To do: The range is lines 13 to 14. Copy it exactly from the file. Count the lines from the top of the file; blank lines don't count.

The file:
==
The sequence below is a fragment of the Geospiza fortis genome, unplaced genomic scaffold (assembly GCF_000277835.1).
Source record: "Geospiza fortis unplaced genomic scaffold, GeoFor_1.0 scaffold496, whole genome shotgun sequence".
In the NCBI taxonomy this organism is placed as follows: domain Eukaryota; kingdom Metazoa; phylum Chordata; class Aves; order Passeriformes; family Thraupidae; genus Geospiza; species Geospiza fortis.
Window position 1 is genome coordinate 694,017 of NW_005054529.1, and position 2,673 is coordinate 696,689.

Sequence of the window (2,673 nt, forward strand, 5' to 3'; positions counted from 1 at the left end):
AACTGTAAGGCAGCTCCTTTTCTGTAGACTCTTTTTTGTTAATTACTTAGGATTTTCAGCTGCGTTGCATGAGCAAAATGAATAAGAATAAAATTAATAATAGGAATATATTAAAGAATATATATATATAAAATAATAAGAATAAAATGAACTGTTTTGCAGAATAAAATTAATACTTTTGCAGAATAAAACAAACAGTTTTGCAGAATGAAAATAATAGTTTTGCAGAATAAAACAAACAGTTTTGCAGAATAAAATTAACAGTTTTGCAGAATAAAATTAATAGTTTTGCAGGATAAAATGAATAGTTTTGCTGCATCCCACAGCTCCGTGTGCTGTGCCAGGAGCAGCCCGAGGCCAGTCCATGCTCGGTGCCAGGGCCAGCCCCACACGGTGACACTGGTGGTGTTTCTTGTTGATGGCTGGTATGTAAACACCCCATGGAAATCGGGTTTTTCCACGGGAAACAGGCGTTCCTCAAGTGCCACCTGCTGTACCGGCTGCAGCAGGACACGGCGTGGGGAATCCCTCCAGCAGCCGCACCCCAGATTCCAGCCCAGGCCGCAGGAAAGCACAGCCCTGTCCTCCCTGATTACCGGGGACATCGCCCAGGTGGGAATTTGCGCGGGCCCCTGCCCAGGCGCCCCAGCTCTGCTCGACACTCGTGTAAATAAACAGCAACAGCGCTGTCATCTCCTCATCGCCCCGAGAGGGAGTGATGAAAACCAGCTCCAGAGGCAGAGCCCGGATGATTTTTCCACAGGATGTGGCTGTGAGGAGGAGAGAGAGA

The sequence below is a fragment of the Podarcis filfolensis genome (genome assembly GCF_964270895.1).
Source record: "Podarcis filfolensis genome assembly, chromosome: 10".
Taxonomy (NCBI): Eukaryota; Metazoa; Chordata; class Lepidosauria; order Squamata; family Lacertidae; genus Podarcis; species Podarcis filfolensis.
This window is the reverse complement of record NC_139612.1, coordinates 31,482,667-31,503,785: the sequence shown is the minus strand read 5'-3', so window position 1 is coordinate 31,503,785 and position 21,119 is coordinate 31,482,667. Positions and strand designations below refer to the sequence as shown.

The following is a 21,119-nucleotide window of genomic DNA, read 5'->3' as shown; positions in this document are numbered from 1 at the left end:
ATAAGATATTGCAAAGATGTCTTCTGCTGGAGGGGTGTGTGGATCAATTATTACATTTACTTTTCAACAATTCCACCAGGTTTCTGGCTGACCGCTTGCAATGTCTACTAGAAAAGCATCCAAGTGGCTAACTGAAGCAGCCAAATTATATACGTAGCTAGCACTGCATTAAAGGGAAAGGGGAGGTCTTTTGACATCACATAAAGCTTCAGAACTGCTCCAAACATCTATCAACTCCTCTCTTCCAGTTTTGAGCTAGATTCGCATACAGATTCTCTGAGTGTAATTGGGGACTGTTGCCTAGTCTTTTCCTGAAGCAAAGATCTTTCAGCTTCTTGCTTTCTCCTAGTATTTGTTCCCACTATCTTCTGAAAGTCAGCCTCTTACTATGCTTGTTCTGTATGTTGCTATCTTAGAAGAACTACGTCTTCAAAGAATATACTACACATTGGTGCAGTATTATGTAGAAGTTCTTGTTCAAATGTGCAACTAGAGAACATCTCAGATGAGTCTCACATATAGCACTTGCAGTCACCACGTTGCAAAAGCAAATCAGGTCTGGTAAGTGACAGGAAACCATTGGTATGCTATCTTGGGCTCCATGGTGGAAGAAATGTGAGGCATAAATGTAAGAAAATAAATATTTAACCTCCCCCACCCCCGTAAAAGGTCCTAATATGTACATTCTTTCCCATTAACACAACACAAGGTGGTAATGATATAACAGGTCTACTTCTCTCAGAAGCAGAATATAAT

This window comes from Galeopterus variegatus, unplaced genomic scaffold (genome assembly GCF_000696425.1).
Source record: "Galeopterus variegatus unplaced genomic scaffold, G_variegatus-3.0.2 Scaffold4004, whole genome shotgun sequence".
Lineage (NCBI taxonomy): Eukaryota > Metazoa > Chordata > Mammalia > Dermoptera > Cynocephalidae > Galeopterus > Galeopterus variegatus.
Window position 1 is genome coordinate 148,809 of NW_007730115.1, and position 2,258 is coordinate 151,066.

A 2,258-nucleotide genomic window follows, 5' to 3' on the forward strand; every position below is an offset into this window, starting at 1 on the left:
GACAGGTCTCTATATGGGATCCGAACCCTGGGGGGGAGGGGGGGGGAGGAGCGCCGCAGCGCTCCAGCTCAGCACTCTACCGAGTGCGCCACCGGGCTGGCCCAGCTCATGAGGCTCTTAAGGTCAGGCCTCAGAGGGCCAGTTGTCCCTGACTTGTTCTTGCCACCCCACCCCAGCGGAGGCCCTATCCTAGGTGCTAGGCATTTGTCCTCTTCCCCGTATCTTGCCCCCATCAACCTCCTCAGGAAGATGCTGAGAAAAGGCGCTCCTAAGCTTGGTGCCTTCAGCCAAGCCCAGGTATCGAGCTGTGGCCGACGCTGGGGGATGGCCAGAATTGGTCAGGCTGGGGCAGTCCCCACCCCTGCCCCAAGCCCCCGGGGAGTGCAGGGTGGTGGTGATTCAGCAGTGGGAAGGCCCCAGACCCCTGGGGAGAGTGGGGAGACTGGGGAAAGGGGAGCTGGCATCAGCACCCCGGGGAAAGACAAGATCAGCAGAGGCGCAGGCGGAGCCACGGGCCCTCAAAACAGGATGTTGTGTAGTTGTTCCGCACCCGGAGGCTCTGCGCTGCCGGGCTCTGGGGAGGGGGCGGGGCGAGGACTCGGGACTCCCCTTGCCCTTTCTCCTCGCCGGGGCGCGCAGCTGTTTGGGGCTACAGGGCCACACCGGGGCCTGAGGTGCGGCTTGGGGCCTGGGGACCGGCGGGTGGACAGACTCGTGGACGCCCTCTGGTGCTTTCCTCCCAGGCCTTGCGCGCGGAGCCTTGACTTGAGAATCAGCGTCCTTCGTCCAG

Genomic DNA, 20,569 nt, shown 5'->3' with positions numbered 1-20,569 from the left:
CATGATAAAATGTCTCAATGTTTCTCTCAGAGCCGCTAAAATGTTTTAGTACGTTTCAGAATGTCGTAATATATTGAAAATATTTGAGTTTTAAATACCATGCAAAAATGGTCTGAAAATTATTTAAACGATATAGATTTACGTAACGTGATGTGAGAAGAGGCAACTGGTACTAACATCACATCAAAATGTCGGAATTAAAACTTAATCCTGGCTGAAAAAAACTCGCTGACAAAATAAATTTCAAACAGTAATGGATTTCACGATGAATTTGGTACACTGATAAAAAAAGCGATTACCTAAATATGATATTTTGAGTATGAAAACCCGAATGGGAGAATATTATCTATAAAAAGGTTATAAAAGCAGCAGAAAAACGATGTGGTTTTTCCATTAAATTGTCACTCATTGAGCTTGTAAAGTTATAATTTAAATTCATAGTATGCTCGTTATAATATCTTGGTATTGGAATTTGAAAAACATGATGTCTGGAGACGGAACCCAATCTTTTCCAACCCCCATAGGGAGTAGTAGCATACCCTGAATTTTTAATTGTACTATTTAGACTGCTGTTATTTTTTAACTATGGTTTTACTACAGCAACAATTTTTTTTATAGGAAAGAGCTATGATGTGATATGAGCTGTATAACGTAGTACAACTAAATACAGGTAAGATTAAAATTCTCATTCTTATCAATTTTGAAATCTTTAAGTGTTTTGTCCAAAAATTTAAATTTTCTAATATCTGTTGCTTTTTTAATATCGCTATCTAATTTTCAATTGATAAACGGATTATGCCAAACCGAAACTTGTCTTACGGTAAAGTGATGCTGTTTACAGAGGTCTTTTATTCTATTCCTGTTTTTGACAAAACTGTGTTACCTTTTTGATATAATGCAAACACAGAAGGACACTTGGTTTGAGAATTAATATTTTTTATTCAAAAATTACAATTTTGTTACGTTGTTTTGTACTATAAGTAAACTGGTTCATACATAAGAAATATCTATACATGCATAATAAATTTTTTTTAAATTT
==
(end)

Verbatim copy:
This window comes from Galeopterus variegatus, unplaced genomic scaffold (genome assembly GCF_000696425.1).
Source record: "Galeopterus variegatus unplaced genomic scaffold, G_variegatus-3.0.2 Scaffold4004, whole genome shotgun sequence".